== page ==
Dr. Richard Soucier, who prefers to be called “Rick,” grew up in Manchester, Connecticut, the fourth in a family of five children. His interest in medicine was sparked by his two older brothers, who were both physicians. He set his sights on attending Bates College in Maine at age 10 when one of those brothers allowed him to sleep on his dorm room floor during a Parent’s Weekend visit.
He went on to attend Dartmouth Medical School in New Hampshire, followed by a three-year residency in internal medicine and a three-year fellowship in cardiology, both with the University of Connecticut. The residency was a combined program that included providing care to patients at John Dempsey, Hartford, and Saint Francis hospitals. Clinical time during his cardiology fellowship was split between John Dempsey and Saint Francis.
Upon completing his medical training in 1997, Dr. Soucier wanted to stay in the area to be near family. He had spent considerable time during his residency and fellowship at Saint Francis Hospital and valued the sense of community he felt there. Dr. Soucier recalls, “During orientation for my job, one of the things they taught us was to make sure you say ‘Hi’ to people in the hallway. I just love that.” Dr. Soucier worked as a cardiologist at Saint Francis for nearly 20 years before taking a position with another institution. He recently returned to Trinity Health Of New England in a new role.
Inspired By Tragedy
Two key events influenced the direction of Dr. Soucier’s career. The first occurred just before he headed off to college, when his mother was diagnosed with stage IV pancreatic cancer. She died six months later, in February of his freshman year. “That kind of clinched it. After that I said, ‘I’ve got to do something to help people.’ So originally, I was going to become an oncologist,” he reports. However, once in medical school, he was fascinated by the physiology of the heart and by the end of his first year of residency, he knew he wanted to pursue cardiology as a specialty.
Then, toward the end of his cardiology fellowship, he cared for a young woman who developed severe heart failure shortly after delivering her baby (peripartum cardiomyopathy). This young woman was placed on a transplant list for a new heart but died about six months later, before receiving one.
“That brought me back to the helplessness I felt when my Mom died from pancreatic cancer because heart failure is the cancer of cardiology,” says Dr. Soucier. He knew then that he wanted to focus his career in cardiology on caring for patients with heart failure. In 2011, the American Board of Internal Medicine recognized Advanced Heart Failure and Transplant Cardiology as a subspecialty within the practice of cardiology. Dr. Soucier became board certified in 2012.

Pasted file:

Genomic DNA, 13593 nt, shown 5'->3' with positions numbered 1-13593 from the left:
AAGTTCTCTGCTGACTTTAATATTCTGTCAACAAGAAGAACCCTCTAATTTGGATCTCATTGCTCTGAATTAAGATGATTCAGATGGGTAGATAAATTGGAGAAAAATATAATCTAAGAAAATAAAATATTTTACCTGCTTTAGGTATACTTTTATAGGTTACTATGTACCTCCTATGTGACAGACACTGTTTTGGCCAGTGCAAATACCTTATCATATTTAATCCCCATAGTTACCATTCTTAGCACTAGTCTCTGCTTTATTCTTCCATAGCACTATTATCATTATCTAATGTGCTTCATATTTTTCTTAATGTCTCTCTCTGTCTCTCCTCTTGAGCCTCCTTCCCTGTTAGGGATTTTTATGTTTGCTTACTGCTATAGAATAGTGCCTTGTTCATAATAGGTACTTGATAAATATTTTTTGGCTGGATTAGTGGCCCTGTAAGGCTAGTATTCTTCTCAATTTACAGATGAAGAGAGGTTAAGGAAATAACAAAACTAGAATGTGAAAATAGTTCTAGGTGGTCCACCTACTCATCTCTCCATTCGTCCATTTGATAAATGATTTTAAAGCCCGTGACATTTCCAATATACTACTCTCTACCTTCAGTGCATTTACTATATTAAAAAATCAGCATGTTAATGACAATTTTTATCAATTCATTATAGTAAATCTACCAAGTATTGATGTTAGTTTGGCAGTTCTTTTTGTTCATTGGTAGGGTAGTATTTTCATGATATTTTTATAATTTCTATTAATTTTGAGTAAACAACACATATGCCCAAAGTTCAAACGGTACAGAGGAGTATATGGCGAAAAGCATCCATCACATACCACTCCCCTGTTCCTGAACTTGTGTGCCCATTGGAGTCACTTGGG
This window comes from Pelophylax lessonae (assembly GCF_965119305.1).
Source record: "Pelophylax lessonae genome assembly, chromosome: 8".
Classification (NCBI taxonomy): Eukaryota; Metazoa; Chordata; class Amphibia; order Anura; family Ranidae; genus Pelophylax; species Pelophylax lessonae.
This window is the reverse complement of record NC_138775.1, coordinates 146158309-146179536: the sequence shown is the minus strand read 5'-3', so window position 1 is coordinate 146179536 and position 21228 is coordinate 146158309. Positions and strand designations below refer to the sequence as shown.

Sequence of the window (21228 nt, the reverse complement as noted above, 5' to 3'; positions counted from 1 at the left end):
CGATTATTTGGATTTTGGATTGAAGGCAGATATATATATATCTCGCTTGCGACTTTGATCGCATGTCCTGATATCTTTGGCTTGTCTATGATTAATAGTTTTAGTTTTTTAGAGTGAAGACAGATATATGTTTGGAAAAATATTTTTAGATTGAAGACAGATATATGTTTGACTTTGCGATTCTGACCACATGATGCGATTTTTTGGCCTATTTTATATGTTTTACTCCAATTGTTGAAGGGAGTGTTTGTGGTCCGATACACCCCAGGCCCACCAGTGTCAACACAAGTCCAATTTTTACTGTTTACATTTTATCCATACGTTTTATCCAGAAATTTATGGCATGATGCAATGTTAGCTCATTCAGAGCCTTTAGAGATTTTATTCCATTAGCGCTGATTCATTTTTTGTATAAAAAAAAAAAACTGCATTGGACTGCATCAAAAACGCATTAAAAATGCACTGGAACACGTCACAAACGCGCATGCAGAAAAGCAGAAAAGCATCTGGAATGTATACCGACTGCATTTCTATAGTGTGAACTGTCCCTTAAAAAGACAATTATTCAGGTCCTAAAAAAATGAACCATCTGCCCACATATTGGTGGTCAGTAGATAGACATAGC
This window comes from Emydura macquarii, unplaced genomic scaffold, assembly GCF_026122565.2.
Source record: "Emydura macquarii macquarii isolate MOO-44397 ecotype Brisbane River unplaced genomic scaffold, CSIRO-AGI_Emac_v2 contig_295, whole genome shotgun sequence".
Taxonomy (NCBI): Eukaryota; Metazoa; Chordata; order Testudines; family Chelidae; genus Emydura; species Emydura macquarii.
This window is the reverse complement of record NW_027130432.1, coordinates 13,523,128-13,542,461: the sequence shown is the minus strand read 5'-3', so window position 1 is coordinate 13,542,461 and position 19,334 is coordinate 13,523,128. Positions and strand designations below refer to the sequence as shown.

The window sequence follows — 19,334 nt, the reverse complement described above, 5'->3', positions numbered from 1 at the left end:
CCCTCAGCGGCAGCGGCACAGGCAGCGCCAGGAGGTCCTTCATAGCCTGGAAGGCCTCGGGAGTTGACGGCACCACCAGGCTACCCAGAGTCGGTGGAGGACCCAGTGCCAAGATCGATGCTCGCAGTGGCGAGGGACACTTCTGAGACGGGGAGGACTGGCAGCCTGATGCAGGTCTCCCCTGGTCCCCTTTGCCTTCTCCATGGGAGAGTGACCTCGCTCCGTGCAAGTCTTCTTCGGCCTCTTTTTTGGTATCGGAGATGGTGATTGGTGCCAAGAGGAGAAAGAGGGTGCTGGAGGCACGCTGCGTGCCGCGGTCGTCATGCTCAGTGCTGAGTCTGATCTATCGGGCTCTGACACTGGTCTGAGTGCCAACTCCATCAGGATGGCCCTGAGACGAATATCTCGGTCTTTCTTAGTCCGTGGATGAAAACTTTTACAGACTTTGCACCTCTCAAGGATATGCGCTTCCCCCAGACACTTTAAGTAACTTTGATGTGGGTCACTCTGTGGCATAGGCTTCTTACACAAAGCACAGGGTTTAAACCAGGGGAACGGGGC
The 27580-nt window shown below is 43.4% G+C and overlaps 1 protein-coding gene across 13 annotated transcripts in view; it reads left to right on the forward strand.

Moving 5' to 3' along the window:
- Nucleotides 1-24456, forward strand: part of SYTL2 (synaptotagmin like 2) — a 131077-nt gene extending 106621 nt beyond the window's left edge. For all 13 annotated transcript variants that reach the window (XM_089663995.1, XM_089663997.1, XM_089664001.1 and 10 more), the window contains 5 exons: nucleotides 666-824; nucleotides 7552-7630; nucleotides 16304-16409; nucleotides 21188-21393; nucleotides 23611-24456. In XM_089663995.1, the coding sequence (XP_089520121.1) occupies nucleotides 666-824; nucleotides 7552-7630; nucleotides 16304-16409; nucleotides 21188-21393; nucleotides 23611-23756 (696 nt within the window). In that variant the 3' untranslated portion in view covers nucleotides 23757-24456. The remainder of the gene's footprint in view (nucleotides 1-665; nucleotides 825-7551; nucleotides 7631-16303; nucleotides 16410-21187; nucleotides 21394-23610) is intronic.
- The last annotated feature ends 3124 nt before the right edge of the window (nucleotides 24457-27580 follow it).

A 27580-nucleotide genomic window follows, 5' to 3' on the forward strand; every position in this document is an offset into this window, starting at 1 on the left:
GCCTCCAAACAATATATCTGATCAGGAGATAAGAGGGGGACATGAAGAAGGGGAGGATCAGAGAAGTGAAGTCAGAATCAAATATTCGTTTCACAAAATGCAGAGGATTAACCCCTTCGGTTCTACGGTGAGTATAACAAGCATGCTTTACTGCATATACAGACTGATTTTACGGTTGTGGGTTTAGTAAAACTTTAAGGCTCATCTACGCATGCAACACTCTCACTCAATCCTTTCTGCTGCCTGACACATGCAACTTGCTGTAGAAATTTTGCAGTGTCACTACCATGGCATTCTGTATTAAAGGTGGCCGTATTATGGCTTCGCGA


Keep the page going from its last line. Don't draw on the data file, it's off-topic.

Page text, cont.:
Caring for Patients with Heart Failure
In the early years working as a cardiologist at Saint Francis, Dr. Soucier cared for patients with an array of cardiac diseases but he continued to gravitate toward those with heart failure. Heart failure occurs when the heart is unable to adequately pump enough blood and oxygen to support the body’s needs. There are many reasons this can occur, including damage to the heart from an infection or a heart attack. The disease is usually categorized according to severity of symptoms into four classes (I-IV or A-D) from least to most severe. If the disease is not well controlled, patients may eventually require a heart transplant or die from the disease.
The risk of dying from heart failure increases with each class, which is why “even in patients who are relatively asymptomatic, it is a significant disease that needs aggressive management,” Dr. Soucier explains.
According to the American Heart Association, approximately 6.5 million adults in the U.S. currently live with heart failure. It is a life-long disease. The therapy is intensive, requiring significant diet modifications, many medications and, sometimes, procedures. The goals of these therapies are to improve a patient’s quality of life and slow progression of the disease. This requires significant and ongoing education and support of the patient and family. Because of this, Dr. Soucier says, “You get really close to patients and their families. I really love it.”
Early in his career, he identified an inequity. “The opportunities for patients in hospitals that don’t have a transplant program are a lot different than for patients who are in hospitals with transplant programs. I didn’t like that.”
Dr. Soucier, along with others, worked to improve this by helping to grow his hospital’s heart failure program, which became The Hoffman Heart and Vascular Institute. This program stands apart. Whereas many programs focus the majority of resources on the sickest yet small number of patients, the Hoffman Institute’s focus is on the larger number of patients with early heart failure, to prevent symptom progression.